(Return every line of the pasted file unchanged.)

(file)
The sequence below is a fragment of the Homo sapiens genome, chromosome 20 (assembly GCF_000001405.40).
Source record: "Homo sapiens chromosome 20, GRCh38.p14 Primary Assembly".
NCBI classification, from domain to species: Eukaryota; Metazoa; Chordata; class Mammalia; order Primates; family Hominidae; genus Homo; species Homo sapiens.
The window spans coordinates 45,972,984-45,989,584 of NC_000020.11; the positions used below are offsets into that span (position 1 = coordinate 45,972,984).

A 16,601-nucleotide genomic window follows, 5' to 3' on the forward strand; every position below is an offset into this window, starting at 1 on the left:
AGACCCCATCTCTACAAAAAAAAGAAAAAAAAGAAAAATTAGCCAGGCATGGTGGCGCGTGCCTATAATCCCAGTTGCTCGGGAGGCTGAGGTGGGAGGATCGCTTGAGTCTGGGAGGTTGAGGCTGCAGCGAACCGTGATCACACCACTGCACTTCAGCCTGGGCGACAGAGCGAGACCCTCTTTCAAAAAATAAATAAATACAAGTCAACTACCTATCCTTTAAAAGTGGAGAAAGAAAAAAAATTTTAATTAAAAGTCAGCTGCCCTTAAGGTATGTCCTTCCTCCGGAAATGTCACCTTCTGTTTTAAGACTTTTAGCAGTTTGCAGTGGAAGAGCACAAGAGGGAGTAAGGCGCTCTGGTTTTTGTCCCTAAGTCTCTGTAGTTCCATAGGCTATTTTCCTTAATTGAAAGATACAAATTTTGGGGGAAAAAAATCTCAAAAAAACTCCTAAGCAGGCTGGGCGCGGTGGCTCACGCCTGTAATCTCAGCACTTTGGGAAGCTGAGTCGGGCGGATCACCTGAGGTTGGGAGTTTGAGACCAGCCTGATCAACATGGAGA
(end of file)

The sequence below is a fragment of the Homo sapiens genome, chromosome 20 (assembly GCF_000001405.40).
Source record: "Homo sapiens chromosome 20, GRCh38.p14 Primary Assembly".
NCBI classification, from domain to species: Eukaryota; Metazoa; Chordata; class Mammalia; order Primates; family Hominidae; genus Homo; species Homo sapiens.
The window spans coordinates 45,972,984-45,989,584 of NC_000020.11; the positions used below are offsets into that span (position 1 = coordinate 45,972,984).

A 16,601-nucleotide genomic window follows, 5' to 3' on the forward strand; every position below is an offset into this window, starting at 1 on the left:
AGACCCCATCTCTACAAAAAAAAGAAAAAAAAGAAAAATTAGCCAGGCATGGTGGCGCGTGCCTATAATCCCAGTTGCTCGGGAGGCTGAGGTGGGAGGATCGCTTGAGTCTGGGAGGTTGAGGCTGCAGCGAACCGTGATCACACCACTGCACTTCAGCCTGGGCGACAGAGCGAGACCCTCTTTCAAAAAATAAATAAATACAAGTCAACTACCTATCCTTTAAAAGTGGAGAAAGAAAAAAAATTTTAATTAAAAGTCAGCTGCCCTTAAGGTATGTCCTTCCTCCGGAAATGTCACCTTCTGTTTTAAGACTTTTAGCAGTTTGCAGTGGAAGAGCACAAGAGGGAGTAAGGCGCTCTGGTTTTTGTCCCTAAGTCTCTGTAGTTCCATAGGCTATTTTCCTTAATTGAAAGATACAAATTTTGGGGGAAAAAAATCTCAAAAAAACTCCTAAGCAGGCTGGGCGCGGTGGCTCACGCCTGTAATCTCAGCACTTTGGGAAGCTGAGTCGGGCGGATCACCTGAGGTTGGGAGTTTGAGACCAGCCTGATCAACATGGAGA